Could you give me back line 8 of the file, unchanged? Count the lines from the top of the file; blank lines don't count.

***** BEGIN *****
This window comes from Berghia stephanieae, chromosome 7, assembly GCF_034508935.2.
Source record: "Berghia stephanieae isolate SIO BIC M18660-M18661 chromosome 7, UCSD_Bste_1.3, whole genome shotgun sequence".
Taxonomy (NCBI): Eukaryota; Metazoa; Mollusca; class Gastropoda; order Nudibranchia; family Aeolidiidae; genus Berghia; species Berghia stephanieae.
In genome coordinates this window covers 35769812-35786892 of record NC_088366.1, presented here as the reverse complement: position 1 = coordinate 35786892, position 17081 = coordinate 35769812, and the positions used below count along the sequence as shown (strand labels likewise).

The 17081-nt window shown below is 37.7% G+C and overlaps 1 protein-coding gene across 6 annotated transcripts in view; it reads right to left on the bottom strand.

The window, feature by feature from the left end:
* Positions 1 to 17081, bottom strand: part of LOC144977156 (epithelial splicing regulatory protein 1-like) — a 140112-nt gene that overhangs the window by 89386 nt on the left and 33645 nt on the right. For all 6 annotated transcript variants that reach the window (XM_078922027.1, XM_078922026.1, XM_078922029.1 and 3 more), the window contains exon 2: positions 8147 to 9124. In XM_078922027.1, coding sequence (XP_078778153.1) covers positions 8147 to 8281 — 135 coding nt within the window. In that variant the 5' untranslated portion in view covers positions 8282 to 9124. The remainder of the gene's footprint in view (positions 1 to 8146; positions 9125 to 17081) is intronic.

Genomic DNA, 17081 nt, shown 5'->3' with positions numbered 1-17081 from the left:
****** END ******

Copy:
Genomic DNA, 17081 nt, shown 5'->3' with positions numbered 1-17081 from the left: